The U.S. presidential election reached a key milestone on Tuesday, with the arrival of the so-called “safe harbour” deadline, which effectively locks in the majority of the state Electoral College for President-elect Joe Biden.
In the U.S. system, voting for president is somewhat indirect. Each state is allotted a certain number of electoral votes, based on population size.
The winner of the presidential election is the candidate who reaches 270 electoral votes in the Electoral College.
The safe harbour deadline comes 35 days after Election Day and allows time for any disputes to be settled.
If any state certifies its result by the deadline, Congress cannot later intervene to overturn the decision of voters in those states.
As of Tuesday nearly all the states, except for Wisconsin, have certified their results to meet the deadline and Biden has secured the majority of electoral votes.
The Trump campaign and its allies still have a few outstanding long-shot court challenges in some swing states, including Wisconsin, however, these challenges have little chance of succeeding and would not effect the results of the election.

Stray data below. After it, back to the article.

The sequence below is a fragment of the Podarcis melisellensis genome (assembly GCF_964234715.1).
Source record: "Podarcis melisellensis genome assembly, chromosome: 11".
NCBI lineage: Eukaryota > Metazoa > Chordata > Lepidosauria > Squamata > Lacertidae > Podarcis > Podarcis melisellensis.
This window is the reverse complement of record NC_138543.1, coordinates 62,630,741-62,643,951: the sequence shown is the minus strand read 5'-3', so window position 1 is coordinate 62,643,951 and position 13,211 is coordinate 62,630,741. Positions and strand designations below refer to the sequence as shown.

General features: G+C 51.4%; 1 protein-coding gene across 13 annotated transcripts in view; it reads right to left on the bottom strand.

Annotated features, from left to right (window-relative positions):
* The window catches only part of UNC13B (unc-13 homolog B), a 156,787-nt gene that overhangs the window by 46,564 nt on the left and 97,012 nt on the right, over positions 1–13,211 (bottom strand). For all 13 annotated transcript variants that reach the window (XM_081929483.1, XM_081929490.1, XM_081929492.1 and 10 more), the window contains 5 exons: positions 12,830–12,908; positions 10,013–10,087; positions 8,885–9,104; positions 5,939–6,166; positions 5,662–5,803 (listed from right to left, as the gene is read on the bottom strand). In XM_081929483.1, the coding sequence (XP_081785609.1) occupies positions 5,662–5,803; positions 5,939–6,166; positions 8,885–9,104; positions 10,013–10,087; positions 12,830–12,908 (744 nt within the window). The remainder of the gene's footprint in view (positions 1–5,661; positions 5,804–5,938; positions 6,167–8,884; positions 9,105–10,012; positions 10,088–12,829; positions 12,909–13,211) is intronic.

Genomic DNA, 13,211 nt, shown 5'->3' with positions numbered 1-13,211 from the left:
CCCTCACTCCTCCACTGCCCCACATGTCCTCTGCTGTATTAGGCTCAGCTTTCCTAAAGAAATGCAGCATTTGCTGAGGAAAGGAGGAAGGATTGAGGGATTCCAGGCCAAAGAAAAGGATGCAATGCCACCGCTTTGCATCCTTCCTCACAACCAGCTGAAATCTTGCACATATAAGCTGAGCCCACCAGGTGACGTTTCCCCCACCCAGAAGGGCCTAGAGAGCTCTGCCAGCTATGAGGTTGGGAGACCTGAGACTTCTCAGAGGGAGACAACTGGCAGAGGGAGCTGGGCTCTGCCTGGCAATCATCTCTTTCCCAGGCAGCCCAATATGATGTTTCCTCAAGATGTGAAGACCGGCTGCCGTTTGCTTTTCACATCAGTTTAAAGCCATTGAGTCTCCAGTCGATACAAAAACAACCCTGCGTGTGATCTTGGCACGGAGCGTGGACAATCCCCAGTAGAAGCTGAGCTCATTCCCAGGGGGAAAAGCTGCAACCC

Later on Tuesday the Supreme Court rejected a Republican legal challenge seeking to invalidate millions of mail-in ballots in the key state of Pennsylvania.
The Supreme Court’s brief rejection, with no dissenting opinions, is another high-profile defeat for President Donald Trump, who has had virtually no success shifting any of the election results.
The safe harbour deadline sets up a key event next week, when the Electoral College vote takes place.
This normally quiet process has gained attention this year as Trump has refused to concede that he lost the election and is still seeking to overturn the results.
There was some concern Trump could try to prevent states from certifying their votes on time, though this has not materialised, amid immense pressure from the president on some Republican officials in key swing states won by Biden.
On Tuesday the Trump campaign said in a statement that they would continue fighting the election results.
“The only fixed day in the U.S. constitution is the inauguration of the president on Jan. 20 at noon,” Trump lawyer Rudy Giuliani and Jenna Ellis, a legal adviser to the Trump campaign, said.
“Despite the media trying desperately to proclaim that the fight is over, we will continue to champion election integrity until legal vote (sic) is counted fairly and accurately,” they added. (dpa/NAN)